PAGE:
Presidential Succession Act of 1947
April 12, 1945. The Allies are closing in on Adolf Hitler in Europe, but fighting between the United States and Japan rages on in the Pacific theatre with no evident end in sight. Franklin Roosevelt, President for the past twelve years and seen by millions as a second father of the nation, dies of a stroke.
Left to finish the job and make the peace is Harry S Truman, who had been Roosevelt's Vice President for just 82 days, and who had been left largely in the dark about most aspects of the war.
Truman, perhaps to greater extent than Roosevelt, was first and foremost a man of action. While unaware of the existence of the atomic bomb before entering the White House, he didn't hesitate to authorize its use. His domestic post-war agenda and willingness to go toe-to-toe with adversaries also were examples of this trait. And when it came to presidential succession matters, he took action as well. Sort of.
His concerns about presidential succession stemmed from his own brief experience as Vice President. Under the Presidential Succession Act of 1886, Secretary of State Edward R. Stettinius, Jr. was next in the line of succession when Truman ascended to the presidency. While Stettinius was adequate as a cabinet secretary, being a heartbeat away from the presidency was just a little too close for Truman's comfort.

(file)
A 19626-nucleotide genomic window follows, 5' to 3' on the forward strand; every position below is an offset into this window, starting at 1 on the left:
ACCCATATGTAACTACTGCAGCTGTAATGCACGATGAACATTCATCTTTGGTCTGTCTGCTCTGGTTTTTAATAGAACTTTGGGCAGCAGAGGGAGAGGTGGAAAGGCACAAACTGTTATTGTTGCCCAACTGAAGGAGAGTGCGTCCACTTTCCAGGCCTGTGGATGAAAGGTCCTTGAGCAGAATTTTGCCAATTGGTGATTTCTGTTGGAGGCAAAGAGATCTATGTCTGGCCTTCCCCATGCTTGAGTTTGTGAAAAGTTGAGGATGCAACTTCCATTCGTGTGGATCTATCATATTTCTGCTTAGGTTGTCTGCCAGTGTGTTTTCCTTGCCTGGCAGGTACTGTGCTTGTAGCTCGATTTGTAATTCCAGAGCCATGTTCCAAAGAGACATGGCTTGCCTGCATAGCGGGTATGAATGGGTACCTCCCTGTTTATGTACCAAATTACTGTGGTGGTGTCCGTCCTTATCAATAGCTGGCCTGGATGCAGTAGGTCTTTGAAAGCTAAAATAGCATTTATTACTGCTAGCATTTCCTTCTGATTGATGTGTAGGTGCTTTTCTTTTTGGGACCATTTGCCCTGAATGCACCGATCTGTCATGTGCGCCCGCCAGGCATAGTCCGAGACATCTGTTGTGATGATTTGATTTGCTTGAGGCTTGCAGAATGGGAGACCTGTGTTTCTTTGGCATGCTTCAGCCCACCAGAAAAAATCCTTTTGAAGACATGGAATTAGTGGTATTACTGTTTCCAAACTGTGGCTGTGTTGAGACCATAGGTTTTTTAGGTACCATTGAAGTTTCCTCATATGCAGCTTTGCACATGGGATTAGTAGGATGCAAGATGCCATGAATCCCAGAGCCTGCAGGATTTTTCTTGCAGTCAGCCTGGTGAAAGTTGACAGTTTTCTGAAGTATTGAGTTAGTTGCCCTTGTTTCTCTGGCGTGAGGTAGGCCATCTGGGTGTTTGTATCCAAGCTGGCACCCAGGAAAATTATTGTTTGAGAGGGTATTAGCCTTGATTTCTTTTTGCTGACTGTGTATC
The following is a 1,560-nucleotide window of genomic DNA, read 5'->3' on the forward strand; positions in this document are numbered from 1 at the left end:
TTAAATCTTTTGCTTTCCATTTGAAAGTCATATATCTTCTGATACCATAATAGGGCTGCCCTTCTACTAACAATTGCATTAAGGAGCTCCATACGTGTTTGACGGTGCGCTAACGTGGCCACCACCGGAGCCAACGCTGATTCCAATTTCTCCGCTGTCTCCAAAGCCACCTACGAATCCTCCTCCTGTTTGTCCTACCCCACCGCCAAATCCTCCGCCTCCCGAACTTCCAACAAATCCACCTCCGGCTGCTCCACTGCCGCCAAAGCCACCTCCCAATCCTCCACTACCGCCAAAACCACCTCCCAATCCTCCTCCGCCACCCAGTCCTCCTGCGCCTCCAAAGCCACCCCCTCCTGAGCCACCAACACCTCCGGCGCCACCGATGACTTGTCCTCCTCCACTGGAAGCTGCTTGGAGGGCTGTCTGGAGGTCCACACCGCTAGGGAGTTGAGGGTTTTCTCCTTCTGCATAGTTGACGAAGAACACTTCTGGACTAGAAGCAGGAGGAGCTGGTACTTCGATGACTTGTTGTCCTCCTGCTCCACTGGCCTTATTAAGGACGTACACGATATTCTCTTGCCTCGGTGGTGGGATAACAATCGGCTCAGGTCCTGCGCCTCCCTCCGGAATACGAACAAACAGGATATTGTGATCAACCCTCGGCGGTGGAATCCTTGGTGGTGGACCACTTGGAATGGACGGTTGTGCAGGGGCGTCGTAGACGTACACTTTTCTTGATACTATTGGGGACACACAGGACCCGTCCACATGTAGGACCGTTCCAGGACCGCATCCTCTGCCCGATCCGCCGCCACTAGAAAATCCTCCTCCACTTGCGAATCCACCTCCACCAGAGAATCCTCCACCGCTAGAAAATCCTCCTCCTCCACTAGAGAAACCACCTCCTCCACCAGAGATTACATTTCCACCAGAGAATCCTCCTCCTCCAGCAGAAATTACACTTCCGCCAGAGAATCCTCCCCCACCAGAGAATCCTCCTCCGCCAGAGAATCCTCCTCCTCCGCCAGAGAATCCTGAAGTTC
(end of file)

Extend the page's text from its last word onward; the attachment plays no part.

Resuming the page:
The Truman Administration took a two-pronged approach to the matter. The short term solution was to replace Stettinius with James F. Byrnes, a man Truman trusted and whom the Democratic Party leadership had considered as FDR's running mate in 1944.
The long term solution was taking Truman's former Congressional colleagues to task on the issue, demanding they revise existing succession law. The result took nearly two years, but seven decades later it serves as the law under which presidential succession beyond the Vice Presidency is handled today: the Presidential Succession Act of 1947.
The 1947 version of the law restored the Speaker of the House of Representatives and the President Pro Tempore of the Senate to places immediately after the Vice President - but in reverse order from their original, 1792 positions. Cabinet officers were then placed in order after the President Pro Tempore, with their order determined by the date their departments were created.
And yet, while the 1947 law remains on the books today, it still failed to really address those fundamental questions which had impaired Vice Presidents (or others) from filling in as Acting President at a time when the nation probably would have been best served by them doing so: What determines if a President is disabled? And how would he resume his service once he recovers?